The National Statement of Expectations for Supported Housing (NSE) was finally published on 20 October 2020, five years after the 2015 Comprehensive Spending Review suggested regulatory and oversight changes were needed, although in 2018 the government announced that housing costs for supported housing would continue to be funded by Housing Benefit.
The NSE has been developed in collaboration between the Ministry of Housing, Communities and Local Government (MHCLG) and the Department for Work and Pensions (DWP) with input from local councils and the supported housing sector.
We are confident you will have read it and understand the content; what good supported living looks like, ensuring the accommodation is safe and of good quality, collaborative working to ensure local demand is met and that providers offer value for money. The latter is the focus of our attention here as we feel that this is a potential risk to the sector.
The guidance states that “Supported housing accommodates some of the most vulnerable people in our society; it is, therefore, essential that it is safe, of good quality, meets residents’ needs and fits with the local community. It must also provide value for money for the resident, commissioner, and taxpayer.
The quality ultimately determines outcomes – higher quality means individuals are more likely to experience better outcomes, whether that means successfully living independently, navigating and staying out of crisis or managing their health effectively. This not only results in a better quality of life for residents but can also support more effective use of resources elsewhere for public services and local councils”.
Working collaboratively is crucial. We would encourage providers to engage with their local council to demonstrate the safety, quality and value of their service.
While the guidance is suggestive of better outcomes for residents being afforded high quality and safe accommodation it also encourages local authorities to ensure that costs are reasonable, transparent, comparable and represent good value for money. This, superficially, is understandable, and we absolutely agree that supported housing should be value for money, however, it should be value rather than cost that is examined when applying this approach. Our fear is that local authorities may feel obliged to place downward pressure on management, maintenance and service costs to levels which compromise the long-term sustainability of much required supported housing services.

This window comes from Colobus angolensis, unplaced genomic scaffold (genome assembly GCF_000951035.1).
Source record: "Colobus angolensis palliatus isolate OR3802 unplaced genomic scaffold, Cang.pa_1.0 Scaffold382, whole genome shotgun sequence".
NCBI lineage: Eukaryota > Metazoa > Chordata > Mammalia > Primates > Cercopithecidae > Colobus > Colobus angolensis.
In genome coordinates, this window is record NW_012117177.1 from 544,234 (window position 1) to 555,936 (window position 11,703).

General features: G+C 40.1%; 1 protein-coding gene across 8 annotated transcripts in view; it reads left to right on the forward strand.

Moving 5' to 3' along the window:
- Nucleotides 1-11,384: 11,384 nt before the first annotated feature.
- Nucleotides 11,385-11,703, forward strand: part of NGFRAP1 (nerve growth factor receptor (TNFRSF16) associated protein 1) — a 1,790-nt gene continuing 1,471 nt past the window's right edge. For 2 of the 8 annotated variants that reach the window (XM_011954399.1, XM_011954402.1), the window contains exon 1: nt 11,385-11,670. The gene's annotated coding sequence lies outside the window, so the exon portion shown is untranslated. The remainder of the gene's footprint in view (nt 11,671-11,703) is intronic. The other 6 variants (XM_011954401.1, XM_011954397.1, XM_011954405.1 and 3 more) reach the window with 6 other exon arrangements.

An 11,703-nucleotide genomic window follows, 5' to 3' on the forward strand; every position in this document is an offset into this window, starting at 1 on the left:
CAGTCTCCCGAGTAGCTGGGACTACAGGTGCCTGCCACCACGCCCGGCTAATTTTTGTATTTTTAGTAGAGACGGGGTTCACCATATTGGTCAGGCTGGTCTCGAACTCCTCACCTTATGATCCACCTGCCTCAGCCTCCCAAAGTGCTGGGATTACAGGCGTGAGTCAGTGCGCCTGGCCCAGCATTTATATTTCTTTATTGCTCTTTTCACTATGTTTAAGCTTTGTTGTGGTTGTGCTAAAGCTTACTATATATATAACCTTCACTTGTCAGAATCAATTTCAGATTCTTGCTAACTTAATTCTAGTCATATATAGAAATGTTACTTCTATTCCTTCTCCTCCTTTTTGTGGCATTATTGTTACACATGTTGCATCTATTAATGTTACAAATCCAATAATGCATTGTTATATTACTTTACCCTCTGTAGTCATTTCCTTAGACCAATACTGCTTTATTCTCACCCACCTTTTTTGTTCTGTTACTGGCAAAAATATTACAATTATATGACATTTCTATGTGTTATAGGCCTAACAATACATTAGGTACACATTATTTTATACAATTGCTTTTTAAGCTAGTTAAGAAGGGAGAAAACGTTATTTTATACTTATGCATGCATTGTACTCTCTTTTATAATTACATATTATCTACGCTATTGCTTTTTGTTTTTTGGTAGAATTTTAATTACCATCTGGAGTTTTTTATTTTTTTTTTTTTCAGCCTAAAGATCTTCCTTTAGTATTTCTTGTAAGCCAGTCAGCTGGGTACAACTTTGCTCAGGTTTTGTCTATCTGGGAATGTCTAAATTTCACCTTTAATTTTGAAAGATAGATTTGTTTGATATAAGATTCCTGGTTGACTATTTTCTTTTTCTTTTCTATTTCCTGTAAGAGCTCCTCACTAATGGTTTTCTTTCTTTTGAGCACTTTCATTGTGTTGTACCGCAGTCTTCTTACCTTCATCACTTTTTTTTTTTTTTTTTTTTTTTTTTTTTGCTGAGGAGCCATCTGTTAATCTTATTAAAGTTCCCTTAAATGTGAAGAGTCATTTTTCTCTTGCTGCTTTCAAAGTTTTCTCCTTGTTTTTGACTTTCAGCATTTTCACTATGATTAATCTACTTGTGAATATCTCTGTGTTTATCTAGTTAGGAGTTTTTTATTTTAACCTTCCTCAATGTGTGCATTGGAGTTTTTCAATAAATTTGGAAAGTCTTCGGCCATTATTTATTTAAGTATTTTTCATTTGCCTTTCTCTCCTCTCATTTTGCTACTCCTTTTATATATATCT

It seems that controlling the enhanced housing management costs is particularly highlighted and we would agree that it is important that care should be taken in this regard. Again, though, we fear that restrictions may be placed on genuine providers who are generating genuine value to the tenants and government.
Although not directly related to the NSE you should also be aware that the Department of Work and Pensions (DWP) Housing Benefit circular (A10/2020), was updated and issued on 10 February 2021. The purpose of the guidance was to inform that the DWP was aware that some local authorities were not referring some rents in supported housing to the Rent Officer (RO) because they deemed them to be reasonable. Staff were remined that where the landlord is not a registered provider of social housing then the rent should be referred to the RO, irrespective of whether they deemed it to be reasonable. This indicates that there may be some local authroities that have not been doing this, and those that have not are likely to experience some subsidy loss thus applying pressure on their own finances.
Coupled with local authorities being advised to take steps to ensure that the supported living accommodation is providing value for money, as part of the NSE, it seems that there is a real risk of rent and service chages coming under increased scrutiny.
We have 20 years of experience in helping providers of supported housing to review their charges and service delivery to give them and local authorities assurances that charges are both transparent and robust.
Considering the potential additional scrutiny that the NSE leans towards we would suggest that this is an ideal time, if not vital, for organisations to review service delivery models and existing rent and service charges. By doing so risks can be mitigated.
By way of example, one of the latest cases we have worked on highlighted that some charges needed to be optimised and the others were, in fact, being overcharged. After our review we were able to advise on how costs and resources could be pooled and how a greater allocation of income could be directed to business support.
The exercise insured that the organisation is in a much better position and prepared for any detailed scrutiny of charges.
For independent and experienced help in reviewing your rent and service charges and service delivery model please email us at firstname.lastname@example.org